good but it must end in one. Okay. The
basis is when the length of W is zero,
that is W is the empty string. By the way
notice that the bars around the string
represent the, that we want the length of
that string. So bar W bar means length of
W. Now let us prove part one of the basis.
Delta of A and the empty string does equal
A so if part is true but the conclusion is
also true because the empty string
obviously does not have executive 1s and
does not end in one. For part two, the
things are a little trickier. It is false
that delta of A and the empty string
equals B, but unfortunately it is also
false that the empty string ends in a
single one. Okay, however an important
principle of logic is that the statement
false implies false is true. That is,
whenever the if portion of the statement
is false it doesn't matter whether the
then, portion is true or not. The
statement as a whole is true. Thus a
statement like, 'if I am superman, then I
wear red undershorts' is a true statement
simply because I am not superman. You
don't have to concern yourself with the
color of my undershorts. The mathematical
term for an if then statement that is true
because it is the [inaudible], [inaudible]
is that the statement holds vacuously. To
begin the proof of the inductus step we
assume W is a string of length of at least
one and we assume that the inductor has
opposites that is statements one and two
of that string that gets the automaton to
stage A and B. It's true that [inaudible]
shorter than W Let W equal XA by our
convention A is the last symbol of W and X
is all the symbols, possibly none, up to
not including the last symbol of W. Since
X is shorter than W, we assume the
inductive hypothesis for X. We're going to
improve both statements one and two for W.
[sound] let's start with one. That is if
delta of A and W is A then W is good and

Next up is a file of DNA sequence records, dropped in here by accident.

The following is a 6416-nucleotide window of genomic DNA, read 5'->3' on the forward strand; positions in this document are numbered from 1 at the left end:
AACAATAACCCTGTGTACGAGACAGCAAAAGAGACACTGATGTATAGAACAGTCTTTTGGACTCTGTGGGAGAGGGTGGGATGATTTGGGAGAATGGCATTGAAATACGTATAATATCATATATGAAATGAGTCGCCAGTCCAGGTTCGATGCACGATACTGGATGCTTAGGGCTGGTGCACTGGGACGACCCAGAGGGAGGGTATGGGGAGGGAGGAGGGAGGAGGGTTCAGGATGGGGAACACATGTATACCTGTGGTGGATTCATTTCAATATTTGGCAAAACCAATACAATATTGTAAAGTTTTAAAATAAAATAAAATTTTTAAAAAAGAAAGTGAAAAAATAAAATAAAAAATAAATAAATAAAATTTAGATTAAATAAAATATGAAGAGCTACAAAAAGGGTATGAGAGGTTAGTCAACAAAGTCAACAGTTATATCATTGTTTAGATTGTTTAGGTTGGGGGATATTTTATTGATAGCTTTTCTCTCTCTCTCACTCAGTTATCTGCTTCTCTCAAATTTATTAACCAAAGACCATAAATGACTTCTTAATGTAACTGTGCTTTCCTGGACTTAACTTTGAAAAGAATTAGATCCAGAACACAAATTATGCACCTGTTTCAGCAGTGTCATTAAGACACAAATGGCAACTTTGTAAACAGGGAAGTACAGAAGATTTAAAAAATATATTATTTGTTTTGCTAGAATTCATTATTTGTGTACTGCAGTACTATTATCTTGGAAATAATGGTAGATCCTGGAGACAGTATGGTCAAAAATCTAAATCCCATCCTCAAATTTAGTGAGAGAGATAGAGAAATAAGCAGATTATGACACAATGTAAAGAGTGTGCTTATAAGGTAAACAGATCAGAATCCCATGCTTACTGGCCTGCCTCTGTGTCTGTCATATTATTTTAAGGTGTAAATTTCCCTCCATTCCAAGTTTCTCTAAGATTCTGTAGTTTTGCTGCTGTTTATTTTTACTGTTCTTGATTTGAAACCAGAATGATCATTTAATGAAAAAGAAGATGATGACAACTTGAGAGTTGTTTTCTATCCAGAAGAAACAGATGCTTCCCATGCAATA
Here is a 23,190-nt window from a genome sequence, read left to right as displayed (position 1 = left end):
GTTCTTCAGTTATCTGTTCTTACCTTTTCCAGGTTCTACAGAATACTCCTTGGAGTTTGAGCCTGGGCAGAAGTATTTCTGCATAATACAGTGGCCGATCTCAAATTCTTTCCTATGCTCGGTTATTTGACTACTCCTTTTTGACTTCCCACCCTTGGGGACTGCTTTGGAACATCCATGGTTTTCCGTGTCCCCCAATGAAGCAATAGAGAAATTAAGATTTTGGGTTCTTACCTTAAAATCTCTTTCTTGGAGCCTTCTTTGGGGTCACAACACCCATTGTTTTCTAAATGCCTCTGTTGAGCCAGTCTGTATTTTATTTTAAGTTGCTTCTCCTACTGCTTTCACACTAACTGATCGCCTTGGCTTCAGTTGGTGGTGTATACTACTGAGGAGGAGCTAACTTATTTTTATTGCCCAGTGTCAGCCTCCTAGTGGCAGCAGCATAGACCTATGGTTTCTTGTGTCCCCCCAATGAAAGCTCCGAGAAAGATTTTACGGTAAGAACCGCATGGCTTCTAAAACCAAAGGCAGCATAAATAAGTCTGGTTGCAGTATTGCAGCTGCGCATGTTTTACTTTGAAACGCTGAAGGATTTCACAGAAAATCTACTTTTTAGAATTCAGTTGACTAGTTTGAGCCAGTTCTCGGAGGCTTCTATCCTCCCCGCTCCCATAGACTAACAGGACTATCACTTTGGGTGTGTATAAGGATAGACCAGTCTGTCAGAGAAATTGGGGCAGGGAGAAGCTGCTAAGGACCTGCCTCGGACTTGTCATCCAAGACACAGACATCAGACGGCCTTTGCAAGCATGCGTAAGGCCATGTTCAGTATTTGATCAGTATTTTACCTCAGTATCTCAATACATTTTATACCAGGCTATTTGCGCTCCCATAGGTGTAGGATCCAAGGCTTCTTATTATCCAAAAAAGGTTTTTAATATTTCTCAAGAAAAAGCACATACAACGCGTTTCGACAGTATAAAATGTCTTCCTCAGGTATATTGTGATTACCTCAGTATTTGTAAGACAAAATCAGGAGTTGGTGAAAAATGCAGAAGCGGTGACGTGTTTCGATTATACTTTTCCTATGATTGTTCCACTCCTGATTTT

does not end in one. How do you get to A
by reading string X followed by symbol A?
Well look at the diagram. The only
transitions into A Are on input zero, that
is they're here and here. So A must be
zero. That immediately lets us conclude
the unit does not end in one. Furthermore
these transitions to A are only from A and
B. Thus X must get us to either A or B. In
either case we can conclude using the
inductive hypothesis that X is good it has
no consecutive 1s. Thus W has no one no
consecutive 1s, and surely does not end in
one. Now for part two. If delta of A and W
is B, then W is good and ends in one. Now
there is only one way to get B. You have
to be in state A and the input has to be
in one. That is this transition right
here. Thus if W is X followed by A. Then
we know X gets us to state A and the, the
input symbol little a is one. We can
therefore conclude that W ends in one. Now
we imply the inductive hypothesis, to X
and we conclude that X not only has no
consecutive 1's, but it doesn't end in one
because it got us to state A. Thus the
fact that W is X followed by A doesn't
allow the possibility that W ends in
eleven. And since any occurrence of one,
one and W, would either have to be at the
end or lie completely with an X we
conclude that W does not have any
consecutive ones. Notice that if we go and
use this more complicated inductive
hypothesis where we distinguish between
states A and B according to whether the
string ends in one, string X ends in one,
then we can not make the inductive proof.
If we know only that X gets us to A or B
if it's good, then it might end in one and
get us to state A in which case W equals
XA would have two consecutive 1s and yet
get us to B. That therefore we would not
be able to push though inductive
hypothesis that didn't distinguish between
whether we get to state A or B. [sound]
Well we're not done. We still have to
prove that T is contained in S, that is if
W is a good strength, no consecutive ones
then it's accepted by the automaton. It is
helpful to restate what we need to prove
in it's contra-positive form which is
logically equivalent to the original. The
contra positive of an if then statement
say if X then Y is if not Y then not X. We
can see why this is an equivalent
statement since if Y is false it couldn't